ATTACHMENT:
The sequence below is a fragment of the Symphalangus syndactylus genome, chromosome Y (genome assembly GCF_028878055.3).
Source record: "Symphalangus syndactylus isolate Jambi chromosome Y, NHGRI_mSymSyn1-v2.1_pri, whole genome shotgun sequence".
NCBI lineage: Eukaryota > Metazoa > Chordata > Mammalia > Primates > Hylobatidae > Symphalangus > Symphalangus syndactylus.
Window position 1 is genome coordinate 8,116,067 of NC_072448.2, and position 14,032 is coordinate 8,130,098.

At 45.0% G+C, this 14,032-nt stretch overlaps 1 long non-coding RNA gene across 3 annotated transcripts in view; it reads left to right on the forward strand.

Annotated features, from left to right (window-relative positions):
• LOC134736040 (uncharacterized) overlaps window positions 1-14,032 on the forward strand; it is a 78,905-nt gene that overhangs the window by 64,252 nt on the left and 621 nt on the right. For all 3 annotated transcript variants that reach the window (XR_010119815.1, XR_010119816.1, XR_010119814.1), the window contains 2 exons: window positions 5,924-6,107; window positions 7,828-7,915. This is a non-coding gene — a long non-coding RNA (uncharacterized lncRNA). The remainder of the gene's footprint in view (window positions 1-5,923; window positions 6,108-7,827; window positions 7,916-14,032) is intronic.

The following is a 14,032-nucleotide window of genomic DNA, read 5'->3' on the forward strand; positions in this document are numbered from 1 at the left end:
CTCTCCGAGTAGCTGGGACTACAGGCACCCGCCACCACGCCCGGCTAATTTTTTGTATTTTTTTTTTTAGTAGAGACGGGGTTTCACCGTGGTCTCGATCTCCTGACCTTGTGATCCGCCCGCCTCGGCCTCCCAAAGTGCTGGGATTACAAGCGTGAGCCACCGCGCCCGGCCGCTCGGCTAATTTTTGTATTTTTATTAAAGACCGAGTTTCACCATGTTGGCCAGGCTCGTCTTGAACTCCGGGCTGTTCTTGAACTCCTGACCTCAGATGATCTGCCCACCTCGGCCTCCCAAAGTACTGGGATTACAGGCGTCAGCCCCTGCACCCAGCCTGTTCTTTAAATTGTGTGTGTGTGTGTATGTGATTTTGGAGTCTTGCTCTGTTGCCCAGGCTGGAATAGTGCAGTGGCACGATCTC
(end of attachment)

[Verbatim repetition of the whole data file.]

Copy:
The sequence below is a fragment of the Symphalangus syndactylus genome, chromosome Y (genome assembly GCF_028878055.3).
Source record: "Symphalangus syndactylus isolate Jambi chromosome Y, NHGRI_mSymSyn1-v2.1_pri, whole genome shotgun sequence".
NCBI lineage: Eukaryota > Metazoa > Chordata > Mammalia > Primates > Hylobatidae > Symphalangus > Symphalangus syndactylus.
Window position 1 is genome coordinate 8,116,067 of NC_072448.2, and position 14,032 is coordinate 8,130,098.

At 45.0% G+C, this 14,032-nt stretch overlaps 1 long non-coding RNA gene across 3 annotated transcripts in view; it reads left to right on the forward strand.

Annotated features, from left to right (window-relative positions):
• LOC134736040 (uncharacterized) overlaps window positions 1-14,032 on the forward strand; it is a 78,905-nt gene that overhangs the window by 64,252 nt on the left and 621 nt on the right. For all 3 annotated transcript variants that reach the window (XR_010119815.1, XR_010119816.1, XR_010119814.1), the window contains 2 exons: window positions 5,924-6,107; window positions 7,828-7,915. This is a non-coding gene — a long non-coding RNA (uncharacterized lncRNA). The remainder of the gene's footprint in view (window positions 1-5,923; window positions 6,108-7,827; window positions 7,916-14,032) is intronic.

The following is a 14,032-nucleotide window of genomic DNA, read 5'->3' on the forward strand; positions in this document are numbered from 1 at the left end:
CTCTCCGAGTAGCTGGGACTACAGGCACCCGCCACCACGCCCGGCTAATTTTTTGTATTTTTTTTTTTAGTAGAGACGGGGTTTCACCGTGGTCTCGATCTCCTGACCTTGTGATCCGCCCGCCTCGGCCTCCCAAAGTGCTGGGATTACAAGCGTGAGCCACCGCGCCCGGCCGCTCGGCTAATTTTTGTATTTTTATTAAAGACCGAGTTTCACCATGTTGGCCAGGCTCGTCTTGAACTCCGGGCTGTTCTTGAACTCCTGACCTCAGATGATCTGCCCACCTCGGCCTCCCAAAGTACTGGGATTACAGGCGTCAGCCCCTGCACCCAGCCTGTTCTTTAAATTGTGTGTGTGTGTGTATGTGATTTTGGAGTCTTGCTCTGTTGCCCAGGCTGGAATAGTGCAGTGGCACGATCTC